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Posts Tagged ‘Apache’

Apache Hardening (Re-post)

May 25th, 2012 Comments off

My buddy Huggins found this nice tutorial of some basic configurations for hardening Apache. As I’ve mentioned this blog is primarily for my own personal reference, so I’m reposting the contents here (in the event the original post goes away). We’ll of course append more here as we discover other additional configurations that can help. If you have something to share, please do so.

1) On all your vhosts, be sure to eliminate directory listing

<Directory /var/www/>
Options -Indexes FollowSymLinks MultiViews
AllowOverride None
Order allow,deny
allow from all
</Directory>

2) Disable TRACE and TRACK

<IfModule mod_rewrite.c>
RewriteEngine On
RewriteCond %{REQUEST_METHOD} ^(TRACE|TRACK)
RewriteRule .* – [F]
</IfModule>

Be sure to have enabled the mod-rewrite module: ‘a2enmod rewrite

3) Avoid HTTP-DoS, DDoS, or Brute Force attack

apt-get install libapache2-mod-evasive

4) Screen out bad URL requests

apt-get install libapache-mod-security mod-security-common

5) Disallow Apache/Server information to be printed to the screen

vi /etc/apache2/conf.d/security

Change these lines:

ServerToken Prod
ServerSignature Off

6) PHP Hardening

vi /etc/php5/apache2/php.ini

Change these lines:

display_errors = Off
log_errors = On
allow_url_fopen = Off
safe_mode = On
expose_php = Off
enable_dl = Off
disable_functions = system, show_source, symlink, exec, dl, shell_exec, passthru, phpinfo, escapeshellarg, escapeshellcmd

7) At this point you can reload/restart Apache and apply all the changes

8 ) Avoid SYN Attacks

vi /etc/sysctl.conf

#Enable TCP SYN Cookie Protection
net.ipv4.tcp_syncookies = 1

Apply the change: ‘sysctl -p

 

Original source: http://secure-ubuntu-server.blogspot.com/2009/07/howto-hardening-your-apache-and-php-on_07.html

 

Categories: Linux, Security, Unix Tags: , , , , ,

Apache mod_log_sql (review)

May 28th, 2009 No comments

LinuxAfter some reading of consolidation options for Apache logs, I ran across mod_log_sql (we are hating spread) which will take Apache logs and log them off to a MySQL database. Sounded great! We could then run scripts to go through and parse the values and run statistics on. Twas perfect for our needs. RIGHT!!!

At my company we run about 12 vhosts over about 5-6 load balanced web servers. All of them were configured to log to our loganalysis server which is a pretty beefy machine. The logging all in all worked well with a few major exceptions listed below.

1) I used the directive:

LogSQLRequestIgnore .gif .jpg .css .ico .png .js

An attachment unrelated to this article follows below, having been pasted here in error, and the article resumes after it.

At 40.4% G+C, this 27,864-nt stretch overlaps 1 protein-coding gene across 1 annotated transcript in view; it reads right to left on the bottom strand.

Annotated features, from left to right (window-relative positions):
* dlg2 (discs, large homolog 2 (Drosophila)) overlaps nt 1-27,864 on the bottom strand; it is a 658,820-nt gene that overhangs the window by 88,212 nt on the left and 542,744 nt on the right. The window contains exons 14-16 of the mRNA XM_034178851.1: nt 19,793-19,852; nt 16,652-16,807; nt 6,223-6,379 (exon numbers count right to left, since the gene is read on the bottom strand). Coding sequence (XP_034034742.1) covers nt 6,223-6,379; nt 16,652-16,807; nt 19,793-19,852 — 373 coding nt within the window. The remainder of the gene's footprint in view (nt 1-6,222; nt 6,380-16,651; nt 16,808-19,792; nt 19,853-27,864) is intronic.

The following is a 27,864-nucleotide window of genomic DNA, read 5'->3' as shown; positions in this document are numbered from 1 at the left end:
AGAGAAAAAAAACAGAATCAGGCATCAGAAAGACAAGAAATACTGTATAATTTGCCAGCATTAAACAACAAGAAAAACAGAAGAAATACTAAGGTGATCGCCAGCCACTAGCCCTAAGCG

This directive is supposed to be used to ignore any pages ending with that extension. This did not work at all and I had to create a script to actually delete those before analyzing the logs. Bummer but not that big of a deal.

2) While working with the server to optimize the database, there were various times when I would need to restart the MySQL service and a few times I needed to reboot the server. During these periods of time, the web servers were unable to log to the database which brought them to their knees. The inability of the module to handle a database outage gracefully was a major deal breaker for us. I feel this issue is a result of intense disk IO when the database is down. The server is logging to its Apache logs, the the backup SQL logs, and to the Apache error logs for every failed request. This becomes emense with thousands of requests per second. Should this server die or needing maintenance would have ultimately brought our company to a hault.

Long story short, we’re scrapping mod_log_sql and going with an NFS mount out to all the web services which we can then parse and run statistics on using some custom scripts and/or AWStats or Splunk.

Adventures in Apache Rewrite Rules

May 22nd, 2009 Comments off

LinuxI feel as a big newb when it comes to the rewrite rules. Not sure where my head’s been but it hasn’t been here. I’m finally grasping the concept of them. Here are some of my notes and resources that help me maintain some sanity with it.

Shortened file path

RewriteCond %{HTTP_HOST}    (.*)
RewriteRule ^images/(.*) sites/%1/files/images/$1 [L]

I used this one with a multi-site Drupal setup where the image paths wound up being something such as http://[domain]/sites/[domain]/files/images/image.jpg. Afterwards the URL was: http://[domain]/images/image.jpg.

References and Resources:
Apache Rewrite Guide and Examples
mod_rewrite Cheat Sheet

Categories: Linux Tags: , ,